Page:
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A daily record of what I'm thinking about what I'm reading

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Saturday, February 11, 2017

What does the author owe us? Disappointed at the ending of another novel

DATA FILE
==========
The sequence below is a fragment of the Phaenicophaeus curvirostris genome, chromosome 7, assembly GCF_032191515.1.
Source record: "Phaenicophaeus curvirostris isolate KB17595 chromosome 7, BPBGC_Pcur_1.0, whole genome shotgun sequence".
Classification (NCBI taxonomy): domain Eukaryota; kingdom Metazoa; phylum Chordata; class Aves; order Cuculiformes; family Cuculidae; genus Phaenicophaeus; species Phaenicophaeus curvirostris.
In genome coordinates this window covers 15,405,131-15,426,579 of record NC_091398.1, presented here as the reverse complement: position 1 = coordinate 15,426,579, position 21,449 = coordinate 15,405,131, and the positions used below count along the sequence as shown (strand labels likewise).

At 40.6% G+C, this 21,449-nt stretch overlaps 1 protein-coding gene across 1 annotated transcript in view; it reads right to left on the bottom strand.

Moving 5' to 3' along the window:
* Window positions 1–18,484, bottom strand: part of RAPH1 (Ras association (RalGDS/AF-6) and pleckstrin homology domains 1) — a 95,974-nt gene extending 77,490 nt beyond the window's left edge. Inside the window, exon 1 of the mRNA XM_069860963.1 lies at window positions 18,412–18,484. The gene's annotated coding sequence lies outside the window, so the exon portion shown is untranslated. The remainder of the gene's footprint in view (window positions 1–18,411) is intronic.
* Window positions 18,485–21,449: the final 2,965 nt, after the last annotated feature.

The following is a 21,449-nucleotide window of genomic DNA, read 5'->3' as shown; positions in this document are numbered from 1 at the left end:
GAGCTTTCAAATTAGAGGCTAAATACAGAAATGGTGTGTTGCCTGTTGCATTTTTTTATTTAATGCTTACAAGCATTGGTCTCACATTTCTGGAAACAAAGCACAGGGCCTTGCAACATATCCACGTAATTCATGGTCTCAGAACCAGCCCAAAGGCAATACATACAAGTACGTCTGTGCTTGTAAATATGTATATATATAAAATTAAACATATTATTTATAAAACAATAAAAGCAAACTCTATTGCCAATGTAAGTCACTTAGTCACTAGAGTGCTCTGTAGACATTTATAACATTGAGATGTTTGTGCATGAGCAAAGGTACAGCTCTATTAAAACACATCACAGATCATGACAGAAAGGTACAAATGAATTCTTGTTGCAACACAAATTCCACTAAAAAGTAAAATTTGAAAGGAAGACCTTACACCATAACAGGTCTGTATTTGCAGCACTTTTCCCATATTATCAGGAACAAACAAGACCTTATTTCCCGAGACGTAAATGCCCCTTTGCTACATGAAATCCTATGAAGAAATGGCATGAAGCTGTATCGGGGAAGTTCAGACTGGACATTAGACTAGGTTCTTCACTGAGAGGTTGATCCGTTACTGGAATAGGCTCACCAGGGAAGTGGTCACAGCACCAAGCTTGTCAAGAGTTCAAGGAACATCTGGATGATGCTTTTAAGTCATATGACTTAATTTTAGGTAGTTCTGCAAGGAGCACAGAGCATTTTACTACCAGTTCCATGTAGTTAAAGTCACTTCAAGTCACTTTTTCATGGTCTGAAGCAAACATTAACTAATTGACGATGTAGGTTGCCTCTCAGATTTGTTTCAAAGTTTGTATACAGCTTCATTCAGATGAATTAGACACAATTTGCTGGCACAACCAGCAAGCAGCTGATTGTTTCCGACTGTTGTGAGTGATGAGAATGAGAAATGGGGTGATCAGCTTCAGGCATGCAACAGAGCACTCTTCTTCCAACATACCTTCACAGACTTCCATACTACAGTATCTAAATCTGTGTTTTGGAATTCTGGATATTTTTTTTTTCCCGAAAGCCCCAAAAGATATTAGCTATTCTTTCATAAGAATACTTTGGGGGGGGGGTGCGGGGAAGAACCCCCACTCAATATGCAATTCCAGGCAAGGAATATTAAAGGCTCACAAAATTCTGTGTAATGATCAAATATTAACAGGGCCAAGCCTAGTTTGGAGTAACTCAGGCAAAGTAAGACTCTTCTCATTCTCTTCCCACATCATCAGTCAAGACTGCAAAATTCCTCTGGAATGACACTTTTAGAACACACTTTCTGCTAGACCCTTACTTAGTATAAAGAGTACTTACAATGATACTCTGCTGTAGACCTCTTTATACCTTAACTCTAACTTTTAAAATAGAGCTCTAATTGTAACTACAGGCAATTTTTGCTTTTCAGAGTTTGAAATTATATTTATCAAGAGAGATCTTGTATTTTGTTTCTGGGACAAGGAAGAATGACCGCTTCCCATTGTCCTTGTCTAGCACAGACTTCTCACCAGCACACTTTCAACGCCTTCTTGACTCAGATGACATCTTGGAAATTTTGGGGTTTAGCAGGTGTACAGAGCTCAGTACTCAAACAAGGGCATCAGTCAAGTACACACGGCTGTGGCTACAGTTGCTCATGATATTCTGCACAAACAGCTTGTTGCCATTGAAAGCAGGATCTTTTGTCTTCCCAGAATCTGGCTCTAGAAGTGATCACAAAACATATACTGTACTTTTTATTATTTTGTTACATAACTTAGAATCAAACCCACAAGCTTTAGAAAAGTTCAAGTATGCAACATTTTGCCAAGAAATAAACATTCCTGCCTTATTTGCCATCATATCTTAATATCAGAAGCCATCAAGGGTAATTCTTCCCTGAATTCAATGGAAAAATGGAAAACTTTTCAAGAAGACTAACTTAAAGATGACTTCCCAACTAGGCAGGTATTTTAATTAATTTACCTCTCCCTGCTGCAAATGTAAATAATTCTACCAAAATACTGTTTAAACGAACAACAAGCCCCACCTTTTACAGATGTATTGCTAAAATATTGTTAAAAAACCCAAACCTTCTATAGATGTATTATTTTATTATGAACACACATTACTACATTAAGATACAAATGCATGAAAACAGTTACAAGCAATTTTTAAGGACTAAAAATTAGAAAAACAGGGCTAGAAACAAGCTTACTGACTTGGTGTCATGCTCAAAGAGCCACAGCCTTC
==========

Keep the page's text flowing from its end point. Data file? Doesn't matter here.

I like a lot of aspects of Juan Gabriel Vasquez's novel Reputations - the clarity of the writing, the efficiency of the storytelling, the commitment to serious issues in particular the responsibilities of journalists - and I wish I liked the novel as a whole more but I think JGV let some of his best opportunities get away, especially in the last of the three sections. At the conclusion of the novel, the woman who was, apparently, sexually abused (by a Bogota politician) while she was a child visiting the house of political cartoonist Mallarino, returns to the scene of the crime to learn more about what actually happened to her. Mallarino has little direct knowledge of this abuse and, in fact, shares some of the responsibility because of his complete lack of supervision of 2 7-year-old children in his house during a party (a responsibility that JGV never significantly considers), but he agrees to the woman's request to track down the widow of the politician who molested her. He feels wracked w/ guilty himself, in that the day after the abuse he drew a cartoon implying that the pol was a pedophile, and a day later the pol killed himself. It's kind of amazing that he hasn't pursued this issue in the past 2 decades, but maybe it did take this visit from the victim to stir him up. Spoiler here: The 2 of them spend most of a day trying to locate the abuser's widow, and at the end they are about to confront her in her office (a travel agency, for what that's worth) and the novel ends. At the conclusion, Mallarino reflects on this life's work and wonders what had changed as a result of cartoons and he believes nothing has changed - this seems extremely doubtful, as his work is widely recognized, praised, and feared throughout Colombia, so what really causes him to doubt everything? - and he goes home, writes a resignation later to his editor, and dumps and destroys his drawings and his drawing materials. That's a huge and strange thing for him to do, and I think JGV owes us more in explaining what would lead to such a drastic outcome: proof somehow that the accused was innocent, perhaps? Regret about ever drawing that cartoon and rushing it into print (at least in the U.S., no newspaper would run such a cartoon)? JGV raises many intriguing and important issues over the course of this short novel, but in the end he seems to just shrug his shoulders and abandon the project. Too bad - it's a good novel that had potential to be much better.

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